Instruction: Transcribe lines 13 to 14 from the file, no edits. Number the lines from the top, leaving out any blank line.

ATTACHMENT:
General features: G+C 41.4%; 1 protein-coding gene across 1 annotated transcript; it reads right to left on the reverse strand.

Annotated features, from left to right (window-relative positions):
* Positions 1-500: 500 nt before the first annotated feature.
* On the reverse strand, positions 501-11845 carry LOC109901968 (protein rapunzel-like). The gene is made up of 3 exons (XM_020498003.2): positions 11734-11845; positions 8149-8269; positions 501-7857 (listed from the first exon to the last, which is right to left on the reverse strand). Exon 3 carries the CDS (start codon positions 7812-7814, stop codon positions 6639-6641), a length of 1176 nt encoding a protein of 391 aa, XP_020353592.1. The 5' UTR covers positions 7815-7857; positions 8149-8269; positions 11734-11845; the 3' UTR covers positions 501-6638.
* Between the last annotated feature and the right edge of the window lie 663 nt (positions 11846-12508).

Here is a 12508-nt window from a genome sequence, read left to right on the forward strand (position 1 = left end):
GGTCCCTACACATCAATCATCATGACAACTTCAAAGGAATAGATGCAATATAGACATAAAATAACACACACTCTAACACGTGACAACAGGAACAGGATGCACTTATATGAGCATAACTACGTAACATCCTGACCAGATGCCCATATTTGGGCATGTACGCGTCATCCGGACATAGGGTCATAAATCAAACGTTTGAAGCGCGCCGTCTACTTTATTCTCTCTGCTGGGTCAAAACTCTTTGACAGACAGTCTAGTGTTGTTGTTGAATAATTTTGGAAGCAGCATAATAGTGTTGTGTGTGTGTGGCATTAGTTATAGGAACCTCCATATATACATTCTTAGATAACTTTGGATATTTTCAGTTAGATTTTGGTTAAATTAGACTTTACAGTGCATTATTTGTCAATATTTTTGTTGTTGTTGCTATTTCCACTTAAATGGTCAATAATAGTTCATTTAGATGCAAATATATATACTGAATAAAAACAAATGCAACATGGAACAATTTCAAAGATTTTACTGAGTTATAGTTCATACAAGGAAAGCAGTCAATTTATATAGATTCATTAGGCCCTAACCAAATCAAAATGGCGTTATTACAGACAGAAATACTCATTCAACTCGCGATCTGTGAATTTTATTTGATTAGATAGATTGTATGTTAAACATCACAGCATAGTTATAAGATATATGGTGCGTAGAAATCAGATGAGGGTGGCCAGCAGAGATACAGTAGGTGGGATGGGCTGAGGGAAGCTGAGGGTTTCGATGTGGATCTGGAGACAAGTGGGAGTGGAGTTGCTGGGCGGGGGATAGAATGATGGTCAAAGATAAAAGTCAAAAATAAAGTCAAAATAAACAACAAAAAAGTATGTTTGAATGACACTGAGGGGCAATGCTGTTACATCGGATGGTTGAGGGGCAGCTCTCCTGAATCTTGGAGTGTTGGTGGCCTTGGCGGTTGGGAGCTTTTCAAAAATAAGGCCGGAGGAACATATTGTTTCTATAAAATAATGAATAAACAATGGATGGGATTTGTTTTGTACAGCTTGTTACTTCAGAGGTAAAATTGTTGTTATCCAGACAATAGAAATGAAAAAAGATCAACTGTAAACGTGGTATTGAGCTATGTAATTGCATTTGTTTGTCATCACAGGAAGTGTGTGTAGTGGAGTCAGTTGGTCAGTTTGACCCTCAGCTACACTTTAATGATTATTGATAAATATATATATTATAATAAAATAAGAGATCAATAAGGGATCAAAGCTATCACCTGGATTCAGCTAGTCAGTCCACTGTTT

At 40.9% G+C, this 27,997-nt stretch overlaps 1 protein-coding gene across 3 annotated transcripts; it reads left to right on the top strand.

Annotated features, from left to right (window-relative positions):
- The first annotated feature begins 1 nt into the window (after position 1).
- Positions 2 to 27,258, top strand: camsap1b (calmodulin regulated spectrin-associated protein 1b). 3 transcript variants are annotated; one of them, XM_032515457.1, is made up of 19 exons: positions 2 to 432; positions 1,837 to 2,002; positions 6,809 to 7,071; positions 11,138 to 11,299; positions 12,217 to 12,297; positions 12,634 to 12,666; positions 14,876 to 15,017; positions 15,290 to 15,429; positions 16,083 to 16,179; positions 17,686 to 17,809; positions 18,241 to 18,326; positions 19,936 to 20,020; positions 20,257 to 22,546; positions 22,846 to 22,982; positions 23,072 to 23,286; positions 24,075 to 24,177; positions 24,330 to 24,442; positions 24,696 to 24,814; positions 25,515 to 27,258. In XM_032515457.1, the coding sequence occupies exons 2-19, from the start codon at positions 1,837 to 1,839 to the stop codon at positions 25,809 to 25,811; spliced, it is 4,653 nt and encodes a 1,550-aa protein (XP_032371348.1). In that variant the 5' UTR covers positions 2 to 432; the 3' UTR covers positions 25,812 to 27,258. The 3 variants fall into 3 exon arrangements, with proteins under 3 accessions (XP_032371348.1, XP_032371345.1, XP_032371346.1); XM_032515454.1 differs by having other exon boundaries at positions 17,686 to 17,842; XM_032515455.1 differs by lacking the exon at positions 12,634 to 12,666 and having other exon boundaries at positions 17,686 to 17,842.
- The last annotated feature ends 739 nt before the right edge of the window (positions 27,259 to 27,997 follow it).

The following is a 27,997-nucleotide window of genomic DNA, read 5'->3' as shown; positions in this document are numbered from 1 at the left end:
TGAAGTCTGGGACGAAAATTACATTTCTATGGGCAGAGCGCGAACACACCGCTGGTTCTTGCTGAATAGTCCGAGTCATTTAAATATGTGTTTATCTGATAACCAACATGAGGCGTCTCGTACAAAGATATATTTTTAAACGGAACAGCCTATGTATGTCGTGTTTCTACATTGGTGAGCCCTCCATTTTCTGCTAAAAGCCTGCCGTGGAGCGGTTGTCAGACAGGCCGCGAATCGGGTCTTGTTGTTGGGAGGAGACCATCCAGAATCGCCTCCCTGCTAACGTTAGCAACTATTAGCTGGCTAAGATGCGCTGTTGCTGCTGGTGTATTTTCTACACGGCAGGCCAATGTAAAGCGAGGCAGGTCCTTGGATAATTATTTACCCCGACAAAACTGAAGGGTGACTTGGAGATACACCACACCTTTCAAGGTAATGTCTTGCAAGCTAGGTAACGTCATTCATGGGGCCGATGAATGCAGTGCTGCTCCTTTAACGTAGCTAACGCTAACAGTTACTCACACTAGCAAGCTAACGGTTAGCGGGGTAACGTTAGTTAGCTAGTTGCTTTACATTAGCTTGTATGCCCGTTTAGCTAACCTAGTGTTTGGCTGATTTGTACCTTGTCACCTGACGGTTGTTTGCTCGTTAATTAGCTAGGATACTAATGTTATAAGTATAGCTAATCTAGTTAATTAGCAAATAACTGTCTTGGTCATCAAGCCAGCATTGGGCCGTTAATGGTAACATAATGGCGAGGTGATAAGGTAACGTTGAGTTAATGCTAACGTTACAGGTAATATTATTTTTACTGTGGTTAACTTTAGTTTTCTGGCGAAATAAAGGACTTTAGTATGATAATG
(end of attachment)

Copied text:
The following is a 27,997-nucleotide window of genomic DNA, read 5'->3' as shown; positions in this document are numbered from 1 at the left end:
TGAAGTCTGGGACGAAAATTACATTTCTATGGGCAGAGCGCGAACACACCGCTGGTTCTTGCTGAATAGTCCGAGTCATTTAAATATGTGTTTATCTGATAACCAACATGAGGCGTCTCGTACAAAGATATATTTTTAAACGGAACAGCCTATGTATGTCGTGTTTCTACATTGGTGAGCCCTCCATTTTCTGCTAAAAGCCTGCCGTGGAGCGGTTGTCAGACAGGCCGCGAATCGGGTCTTGTTGTTGGGAGGAGACCATCCAGAATCGCCTCCCTGCTAACGTTAGCAACTATTAGCTGGCTAAGATGCGCTGTTGCTGCTGGTGTATTTTCTACACGGCAGGCCAATGTAAAGCGAGGCAGGTCCTTGGATAATTATTTACCCCGACAAAACTGAAGGGTGACTTGGAGATACACCACACCTTTCAAGGTAATGTCTTGCAAGCTAGGTAACGTCATTCATGGGGCCGATGAATGCAGTGCTGCTCCTTTAACGTAGCTAACGCTAACAGTTACTCACACTAGCAAGCTAACGGTTAGCGGGGTAACGTTAGTTAGCTAGTTGCTTTACATTAGCTTGTATGCCCGTTTAGCTAACCTAGTGTTTGGCTGATTTGTACCTTGTCACCTGACGGTTGTTTGCTCGTTAATTAGCTAGGATACTAATGTTATAAGTATAGCTAATCTAGTTAATTAGCAAATAACTGTCTTGGTCATCAAGCCAGCATTGGGCCGTTAATGGTAACATAATGGCGAGGTGATAAGGTAACGTTGAGTTAATGCTAACGTTACAGGTAATATTATTTTTACTGTGGTTAACTTTAGTTTTCTGGCGAAATAAAGGACTTTAGTATGATAATG